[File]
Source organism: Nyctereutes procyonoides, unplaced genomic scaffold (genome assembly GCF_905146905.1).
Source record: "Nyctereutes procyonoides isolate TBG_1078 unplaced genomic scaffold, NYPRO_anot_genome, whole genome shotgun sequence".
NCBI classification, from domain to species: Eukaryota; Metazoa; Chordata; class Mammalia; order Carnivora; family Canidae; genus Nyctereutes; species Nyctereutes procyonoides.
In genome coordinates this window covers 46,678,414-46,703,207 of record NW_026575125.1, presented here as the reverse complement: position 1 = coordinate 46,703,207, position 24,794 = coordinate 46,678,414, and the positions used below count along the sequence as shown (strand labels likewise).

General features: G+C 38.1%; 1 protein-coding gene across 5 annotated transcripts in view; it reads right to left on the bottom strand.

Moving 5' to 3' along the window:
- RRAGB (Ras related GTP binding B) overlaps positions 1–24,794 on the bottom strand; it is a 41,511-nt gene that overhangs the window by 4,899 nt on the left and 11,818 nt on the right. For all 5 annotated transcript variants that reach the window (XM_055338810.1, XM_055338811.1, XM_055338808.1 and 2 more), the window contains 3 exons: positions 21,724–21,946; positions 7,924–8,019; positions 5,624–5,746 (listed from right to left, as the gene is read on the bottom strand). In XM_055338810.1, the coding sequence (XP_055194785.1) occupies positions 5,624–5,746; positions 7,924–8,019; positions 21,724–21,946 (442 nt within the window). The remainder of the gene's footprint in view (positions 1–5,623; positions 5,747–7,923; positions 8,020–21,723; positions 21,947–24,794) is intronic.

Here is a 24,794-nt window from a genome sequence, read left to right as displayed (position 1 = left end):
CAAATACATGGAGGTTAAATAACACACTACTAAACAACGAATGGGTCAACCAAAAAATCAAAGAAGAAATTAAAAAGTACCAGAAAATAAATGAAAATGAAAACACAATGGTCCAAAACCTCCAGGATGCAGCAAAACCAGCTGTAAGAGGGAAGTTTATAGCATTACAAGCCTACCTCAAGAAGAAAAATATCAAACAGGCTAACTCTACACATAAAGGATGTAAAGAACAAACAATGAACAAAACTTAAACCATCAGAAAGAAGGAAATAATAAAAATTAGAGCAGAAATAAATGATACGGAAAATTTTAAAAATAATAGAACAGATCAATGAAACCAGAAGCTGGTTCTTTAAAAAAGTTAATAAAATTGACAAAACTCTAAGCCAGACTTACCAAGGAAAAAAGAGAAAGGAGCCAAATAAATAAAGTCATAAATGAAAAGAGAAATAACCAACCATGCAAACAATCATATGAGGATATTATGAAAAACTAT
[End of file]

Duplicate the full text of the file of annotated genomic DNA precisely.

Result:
Source organism: Nyctereutes procyonoides, unplaced genomic scaffold (genome assembly GCF_905146905.1).
Source record: "Nyctereutes procyonoides isolate TBG_1078 unplaced genomic scaffold, NYPRO_anot_genome, whole genome shotgun sequence".
NCBI classification, from domain to species: Eukaryota; Metazoa; Chordata; class Mammalia; order Carnivora; family Canidae; genus Nyctereutes; species Nyctereutes procyonoides.
In genome coordinates this window covers 46,678,414-46,703,207 of record NW_026575125.1, presented here as the reverse complement: position 1 = coordinate 46,703,207, position 24,794 = coordinate 46,678,414, and the positions used below count along the sequence as shown (strand labels likewise).

General features: G+C 38.1%; 1 protein-coding gene across 5 annotated transcripts in view; it reads right to left on the bottom strand.

Moving 5' to 3' along the window:
- RRAGB (Ras related GTP binding B) overlaps positions 1–24,794 on the bottom strand; it is a 41,511-nt gene that overhangs the window by 4,899 nt on the left and 11,818 nt on the right. For all 5 annotated transcript variants that reach the window (XM_055338810.1, XM_055338811.1, XM_055338808.1 and 2 more), the window contains 3 exons: positions 21,724–21,946; positions 7,924–8,019; positions 5,624–5,746 (listed from right to left, as the gene is read on the bottom strand). In XM_055338810.1, the coding sequence (XP_055194785.1) occupies positions 5,624–5,746; positions 7,924–8,019; positions 21,724–21,946 (442 nt within the window). The remainder of the gene's footprint in view (positions 1–5,623; positions 5,747–7,923; positions 8,020–21,723; positions 21,947–24,794) is intronic.

Here is a 24,794-nt window from a genome sequence, read left to right as displayed (position 1 = left end):
CAAATACATGGAGGTTAAATAACACACTACTAAACAACGAATGGGTCAACCAAAAAATCAAAGAAGAAATTAAAAAGTACCAGAAAATAAATGAAAATGAAAACACAATGGTCCAAAACCTCCAGGATGCAGCAAAACCAGCTGTAAGAGGGAAGTTTATAGCATTACAAGCCTACCTCAAGAAGAAAAATATCAAACAGGCTAACTCTACACATAAAGGATGTAAAGAACAAACAATGAACAAAACTTAAACCATCAGAAAGAAGGAAATAATAAAAATTAGAGCAGAAATAAATGATACGGAAAATTTTAAAAATAATAGAACAGATCAATGAAACCAGAAGCTGGTTCTTTAAAAAAGTTAATAAAATTGACAAAACTCTAAGCCAGACTTACCAAGGAAAAAAGAGAAAGGAGCCAAATAAATAAAGTCATAAATGAAAAGAGAAATAACCAACCATGCAAACAATCATATGAGGATATTATGAAAAACTAT